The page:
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Obscure Horror Movies from the 1970s You Should Know About

Updated July 13, 2020 14.6k votes 2.9k voters 134.8k views18 items

List RulesVote up the greatest or most intriguing overlooked titles.

Horror films became insanely popular in the 1970s and as such it has since become an incredible decade for the genre. Many classics were born: The Exorcist, John Carpenter’s Halloween, The Hills Have Eyes, Texas Chain Saw Massacre, Suspiria, Jaws, The Wicker Man, Dawn of the Dead… the list goes on. Much of the techniques and narratives used in these films inspired modern-day horror filmmakers, and producers are constantly mining the decade for remake material.

The 1970s was truly a golden era in horror cinema (as evidenced by these '70s horror movies) but sadly, it seems that each time a classic is born, another clever creation gets overlooked, slips through the cracks, and is eventually forgotten. This list covers some of those quirky diamonds in the rough that definitely deserve more attention. Whether you've seen them before or they're new to you, these strange and terrifying cinematic experiences should be on your regular spooktacular watch list.

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  • Deranged, also known as Deranged: The Confessions of a Necrophile, is based on the life of Ed Gein. Alan Ormsby and Jeff Gillen directed this cult classic that was released around the same time as Tobe Hooper’s Texas Chain Saw Massacre, which was also inspired by Gein. This may explain why the film was forgotten, given Chain Saw's reputation and popularity, but this little gem - which is far closer to an actual Gein biopic - is worth hunting down.


    The film follows Ezer Cobb, a mama’s boy raised to hate women who eventually develops an obsession with dead bodies. He refuses to accept his mother’s death and digs up her corpse, but he doesn’t stop there. He goes into full on home-makeover madness mode with the corpses of various women until upgrading to live material, taking the leap from necrophile to serial killer.

    • Actors: John Ratzenberger, Rory Calhoun, Roberts Blossom, Wolfman Jack, Leslie Carlson
    • Released: 1974
    • Directed by: Bob Clark, Alan Ormsby
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  • Jessica (Zohra Lampert) is released from an institution after suffering a mental breakdown. She is taken to a farm house on Brookfield Island, that her husband Duncan (Barton Heyman) recently purchased. They discover a drifter has been squatting in the house. The mysterious red-head played by Mariclare Costello, crawls out of the woodwork and secures herself an invite to stick around for awhile.

    Jessica begins seeing and hearing things but is worried her mental stability will be questioned if she confides in her husband or friend Woody (Kevin O’Conner). Jessica learns there’s a local legend of a vampire prowling the island and supernatural occurrences are happening at every turn. Jessica is left wondering if there are evil forces at work, or if her sanity is crumbling...again.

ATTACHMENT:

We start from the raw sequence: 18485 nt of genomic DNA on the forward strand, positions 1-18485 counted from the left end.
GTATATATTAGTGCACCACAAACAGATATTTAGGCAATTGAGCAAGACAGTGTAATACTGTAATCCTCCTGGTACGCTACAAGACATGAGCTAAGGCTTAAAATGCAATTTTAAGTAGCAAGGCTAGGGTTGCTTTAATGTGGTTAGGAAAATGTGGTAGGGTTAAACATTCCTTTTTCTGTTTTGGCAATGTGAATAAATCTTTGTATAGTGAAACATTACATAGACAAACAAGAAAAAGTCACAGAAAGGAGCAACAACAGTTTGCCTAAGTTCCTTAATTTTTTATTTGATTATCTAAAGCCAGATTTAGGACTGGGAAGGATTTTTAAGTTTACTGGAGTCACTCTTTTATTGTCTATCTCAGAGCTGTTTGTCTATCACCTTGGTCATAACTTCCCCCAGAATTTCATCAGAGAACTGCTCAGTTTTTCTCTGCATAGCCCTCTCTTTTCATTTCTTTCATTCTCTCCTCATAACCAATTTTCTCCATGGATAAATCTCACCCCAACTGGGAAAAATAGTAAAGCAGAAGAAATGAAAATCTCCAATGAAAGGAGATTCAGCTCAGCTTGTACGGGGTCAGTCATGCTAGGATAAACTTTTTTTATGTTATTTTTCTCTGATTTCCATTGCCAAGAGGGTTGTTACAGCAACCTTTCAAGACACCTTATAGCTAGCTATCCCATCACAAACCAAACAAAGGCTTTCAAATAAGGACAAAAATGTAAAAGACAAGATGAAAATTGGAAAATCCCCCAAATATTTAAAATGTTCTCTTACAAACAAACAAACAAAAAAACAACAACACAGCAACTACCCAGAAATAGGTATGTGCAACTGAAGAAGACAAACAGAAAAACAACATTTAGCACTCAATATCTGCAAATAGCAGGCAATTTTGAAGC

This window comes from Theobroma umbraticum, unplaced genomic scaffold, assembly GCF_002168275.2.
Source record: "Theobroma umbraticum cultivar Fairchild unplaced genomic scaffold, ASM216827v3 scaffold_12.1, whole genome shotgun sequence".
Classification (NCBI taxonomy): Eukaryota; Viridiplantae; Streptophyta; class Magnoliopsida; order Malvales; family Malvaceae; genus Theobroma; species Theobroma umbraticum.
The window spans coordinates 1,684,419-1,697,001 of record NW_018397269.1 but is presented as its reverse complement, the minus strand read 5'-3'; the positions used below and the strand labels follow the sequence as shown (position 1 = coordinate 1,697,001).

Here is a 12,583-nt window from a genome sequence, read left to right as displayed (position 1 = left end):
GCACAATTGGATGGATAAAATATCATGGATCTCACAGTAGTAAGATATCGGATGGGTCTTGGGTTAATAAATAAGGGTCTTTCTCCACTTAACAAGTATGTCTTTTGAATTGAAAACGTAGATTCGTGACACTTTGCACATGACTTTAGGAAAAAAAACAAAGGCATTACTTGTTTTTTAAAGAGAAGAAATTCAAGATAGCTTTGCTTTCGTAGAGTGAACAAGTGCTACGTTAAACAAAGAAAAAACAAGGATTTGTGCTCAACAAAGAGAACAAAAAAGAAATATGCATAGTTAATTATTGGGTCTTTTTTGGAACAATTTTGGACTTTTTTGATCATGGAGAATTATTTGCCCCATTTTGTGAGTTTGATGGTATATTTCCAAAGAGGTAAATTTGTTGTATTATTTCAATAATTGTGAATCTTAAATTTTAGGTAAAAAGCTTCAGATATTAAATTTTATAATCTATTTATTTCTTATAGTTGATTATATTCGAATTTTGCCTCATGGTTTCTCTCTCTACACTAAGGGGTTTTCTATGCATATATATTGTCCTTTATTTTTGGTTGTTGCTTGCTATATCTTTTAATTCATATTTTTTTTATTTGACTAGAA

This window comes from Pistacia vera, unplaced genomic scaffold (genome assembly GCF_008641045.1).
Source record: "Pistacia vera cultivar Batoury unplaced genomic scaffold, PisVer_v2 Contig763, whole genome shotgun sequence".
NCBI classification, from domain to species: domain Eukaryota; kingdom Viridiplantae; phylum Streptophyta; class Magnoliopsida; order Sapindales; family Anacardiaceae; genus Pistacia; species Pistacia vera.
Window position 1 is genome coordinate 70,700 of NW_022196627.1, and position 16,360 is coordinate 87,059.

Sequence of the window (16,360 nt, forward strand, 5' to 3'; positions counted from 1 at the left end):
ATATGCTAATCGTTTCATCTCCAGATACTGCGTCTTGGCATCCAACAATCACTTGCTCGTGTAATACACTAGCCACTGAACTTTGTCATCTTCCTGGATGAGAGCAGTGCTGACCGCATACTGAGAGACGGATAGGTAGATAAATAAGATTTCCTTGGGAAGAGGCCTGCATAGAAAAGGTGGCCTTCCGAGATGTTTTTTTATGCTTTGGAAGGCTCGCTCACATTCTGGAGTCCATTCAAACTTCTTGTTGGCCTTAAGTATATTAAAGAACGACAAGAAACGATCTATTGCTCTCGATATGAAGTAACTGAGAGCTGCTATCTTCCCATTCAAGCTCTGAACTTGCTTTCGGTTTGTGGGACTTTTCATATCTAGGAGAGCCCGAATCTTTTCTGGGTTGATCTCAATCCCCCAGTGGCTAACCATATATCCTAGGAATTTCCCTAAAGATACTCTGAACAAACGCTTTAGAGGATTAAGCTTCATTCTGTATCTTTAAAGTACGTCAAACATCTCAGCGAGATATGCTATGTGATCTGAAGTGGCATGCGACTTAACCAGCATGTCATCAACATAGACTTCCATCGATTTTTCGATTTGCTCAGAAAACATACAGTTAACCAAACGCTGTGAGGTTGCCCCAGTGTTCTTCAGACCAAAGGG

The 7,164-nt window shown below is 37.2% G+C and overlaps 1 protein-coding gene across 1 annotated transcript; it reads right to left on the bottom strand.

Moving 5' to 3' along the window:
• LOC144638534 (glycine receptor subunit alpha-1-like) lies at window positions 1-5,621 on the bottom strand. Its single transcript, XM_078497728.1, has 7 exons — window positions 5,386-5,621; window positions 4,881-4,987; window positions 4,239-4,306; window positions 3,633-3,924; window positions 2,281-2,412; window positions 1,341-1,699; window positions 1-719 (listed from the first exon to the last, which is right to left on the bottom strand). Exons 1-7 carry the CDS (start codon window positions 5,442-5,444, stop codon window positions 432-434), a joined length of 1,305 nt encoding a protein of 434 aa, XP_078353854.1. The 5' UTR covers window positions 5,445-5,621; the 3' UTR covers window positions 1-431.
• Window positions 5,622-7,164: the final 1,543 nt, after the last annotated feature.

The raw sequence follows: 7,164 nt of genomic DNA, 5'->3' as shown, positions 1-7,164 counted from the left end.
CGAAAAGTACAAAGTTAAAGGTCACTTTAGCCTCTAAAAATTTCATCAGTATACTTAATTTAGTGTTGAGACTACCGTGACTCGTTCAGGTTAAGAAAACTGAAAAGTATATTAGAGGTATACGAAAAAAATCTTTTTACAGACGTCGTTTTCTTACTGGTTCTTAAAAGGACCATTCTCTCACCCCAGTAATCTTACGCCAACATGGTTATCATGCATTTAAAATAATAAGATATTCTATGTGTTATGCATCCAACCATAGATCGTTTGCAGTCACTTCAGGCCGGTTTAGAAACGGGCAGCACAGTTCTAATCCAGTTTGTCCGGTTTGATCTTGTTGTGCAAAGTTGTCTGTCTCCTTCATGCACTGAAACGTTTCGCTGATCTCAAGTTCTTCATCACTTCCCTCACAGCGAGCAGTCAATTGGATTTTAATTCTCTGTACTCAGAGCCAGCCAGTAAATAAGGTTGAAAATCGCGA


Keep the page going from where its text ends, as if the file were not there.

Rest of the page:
• Actors: Zohra Lampert, Barton Heyman, Alan Manson, Mariclare Costello, Gretchen Corbett
    • Released: 1971
    • Directed by: John D. Hancock
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    #67 of 111 The Best '70s Horror Movies#16 of 36 The Best Vampire Movies of the 1970s#40 of 61 The Scariest 1970s Horror Movies

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    Before The Craft, there was Stranger in Our House, aka Summer of Fear. Like it's '90s predecessor, this film mingles catty teens and witchcraft. But if that's not enough of a draw, consider that this is an early Wes Craven film starring proto-Scream Queen Linda Blair, only five years after her performance in The Exorcist

    Rachel (Blair) is excited to welcome her cousin Julia (Lee Purcell) into her home. She even offers to share her bedroom. But a series of sinister events including blotchy hives magically appearing all over Rachel’s face, lead her to believe Julia may be practicing black magic and out to take over her life.

    Much like 'Salem's Lot, the fact that Stranger in Our House was a made-for-TV film does not dwindle its power to terrify.

    • Actors: Fran Drescher, Linda Blair, Carol Lawrence, Macdonald Carey, Lee Purcell
    • Released: 1978
    • Directed by: Wes Craven
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  • 12

    Shivers

    Exploring deep-rooted fears of the human body and sexuality is a common theme in David Cronenberg’s work, and Shivers was the first of his signature “body horror” films. 
    After combining an aphrodisiac and venereal disease to create a parasitic creature, Dr. Emil Hobbes unleashes his bloodthirsty creation on society.

    Not nearly as widely seen as his breakout hit Scanners, nor even his second film Rabid, Shivers nonetheless deserves more attention than it gets, as it shows Cronenberg already primed for his Master of Horror status.

    • Actors: Barbara Steele, Joe Silver, Vlasta Vrána, Paul Hampton, Alan Migicovski
    • Released: 1975
    • Directed by: David Cronenberg
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    #277 of 552 The Best '70s Movies#532 of 715 The Best Horror Movies Of All Time#75 of 107 The Best Movies About Disease Outbreaks